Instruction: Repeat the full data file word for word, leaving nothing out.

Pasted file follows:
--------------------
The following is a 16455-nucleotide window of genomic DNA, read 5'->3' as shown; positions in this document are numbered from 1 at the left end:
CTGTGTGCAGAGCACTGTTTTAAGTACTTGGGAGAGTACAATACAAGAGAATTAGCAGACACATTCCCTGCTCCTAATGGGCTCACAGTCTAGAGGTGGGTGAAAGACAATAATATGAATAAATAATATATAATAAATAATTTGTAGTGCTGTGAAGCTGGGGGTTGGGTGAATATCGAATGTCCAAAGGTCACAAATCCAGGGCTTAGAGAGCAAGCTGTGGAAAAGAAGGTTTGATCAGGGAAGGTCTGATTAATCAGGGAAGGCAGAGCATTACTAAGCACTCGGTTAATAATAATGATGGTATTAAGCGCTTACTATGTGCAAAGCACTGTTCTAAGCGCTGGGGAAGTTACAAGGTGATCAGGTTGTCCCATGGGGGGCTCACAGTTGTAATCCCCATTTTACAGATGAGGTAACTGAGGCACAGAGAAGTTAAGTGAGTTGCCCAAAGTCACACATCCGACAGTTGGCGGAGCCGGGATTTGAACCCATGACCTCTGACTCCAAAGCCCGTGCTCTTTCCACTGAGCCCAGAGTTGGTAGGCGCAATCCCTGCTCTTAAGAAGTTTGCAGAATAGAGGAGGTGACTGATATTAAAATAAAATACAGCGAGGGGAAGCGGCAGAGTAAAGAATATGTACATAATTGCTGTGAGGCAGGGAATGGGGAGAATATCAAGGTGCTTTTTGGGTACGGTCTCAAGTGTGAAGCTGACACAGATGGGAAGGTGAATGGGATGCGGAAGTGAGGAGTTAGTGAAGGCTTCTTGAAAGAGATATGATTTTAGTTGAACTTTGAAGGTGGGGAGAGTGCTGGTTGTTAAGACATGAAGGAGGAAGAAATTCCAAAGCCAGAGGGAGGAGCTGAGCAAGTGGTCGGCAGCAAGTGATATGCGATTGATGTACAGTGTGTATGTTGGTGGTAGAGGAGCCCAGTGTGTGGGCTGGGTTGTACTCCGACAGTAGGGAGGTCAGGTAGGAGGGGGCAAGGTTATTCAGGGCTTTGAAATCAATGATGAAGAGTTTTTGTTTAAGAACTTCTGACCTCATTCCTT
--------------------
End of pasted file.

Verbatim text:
The following is a 16455-nucleotide window of genomic DNA, read 5'->3' as shown; positions in this document are numbered from 1 at the left end:
CTGTGTGCAGAGCACTGTTTTAAGTACTTGGGAGAGTACAATACAAGAGAATTAGCAGACACATTCCCTGCTCCTAATGGGCTCACAGTCTAGAGGTGGGTGAAAGACAATAATATGAATAAATAATATATAATAAATAATTTGTAGTGCTGTGAAGCTGGGGGTTGGGTGAATATCGAATGTCCAAAGGTCACAAATCCAGGGCTTAGAGAGCAAGCTGTGGAAAAGAAGGTTTGATCAGGGAAGGTCTGATTAATCAGGGAAGGCAGAGCATTACTAAGCACTCGGTTAATAATAATGATGGTATTAAGCGCTTACTATGTGCAAAGCACTGTTCTAAGCGCTGGGGAAGTTACAAGGTGATCAGGTTGTCCCATGGGGGGCTCACAGTTGTAATCCCCATTTTACAGATGAGGTAACTGAGGCACAGAGAAGTTAAGTGAGTTGCCCAAAGTCACACATCCGACAGTTGGCGGAGCCGGGATTTGAACCCATGACCTCTGACTCCAAAGCCCGTGCTCTTTCCACTGAGCCCAGAGTTGGTAGGCGCAATCCCTGCTCTTAAGAAGTTTGCAGAATAGAGGAGGTGACTGATATTAAAATAAAATACAGCGAGGGGAAGCGGCAGAGTAAAGAATATGTACATAATTGCTGTGAGGCAGGGAATGGGGAGAATATCAAGGTGCTTTTTGGGTACGGTCTCAAGTGTGAAGCTGACACAGATGGGAAGGTGAATGGGATGCGGAAGTGAGGAGTTAGTGAAGGCTTCTTGAAAGAGATATGATTTTAGTTGAACTTTGAAGGTGGGGAGAGTGCTGGTTGTTAAGACATGAAGGAGGAAGAAATTCCAAAGCCAGAGGGAGGAGCTGAGCAAGTGGTCGGCAGCAAGTGATATGCGATTGATGTACAGTGTGTATGTTGGTGGTAGAGGAGCCCAGTGTGTGGGCTGGGTTGTACTCCGACAGTAGGGAGGTCAGGTAGGAGGGGGCAAGGTTATTCAGGGCTTTGAAATCAATGATGAAGAGTTTTTGTTTAAGAACTTCTGACCTCATTCCTT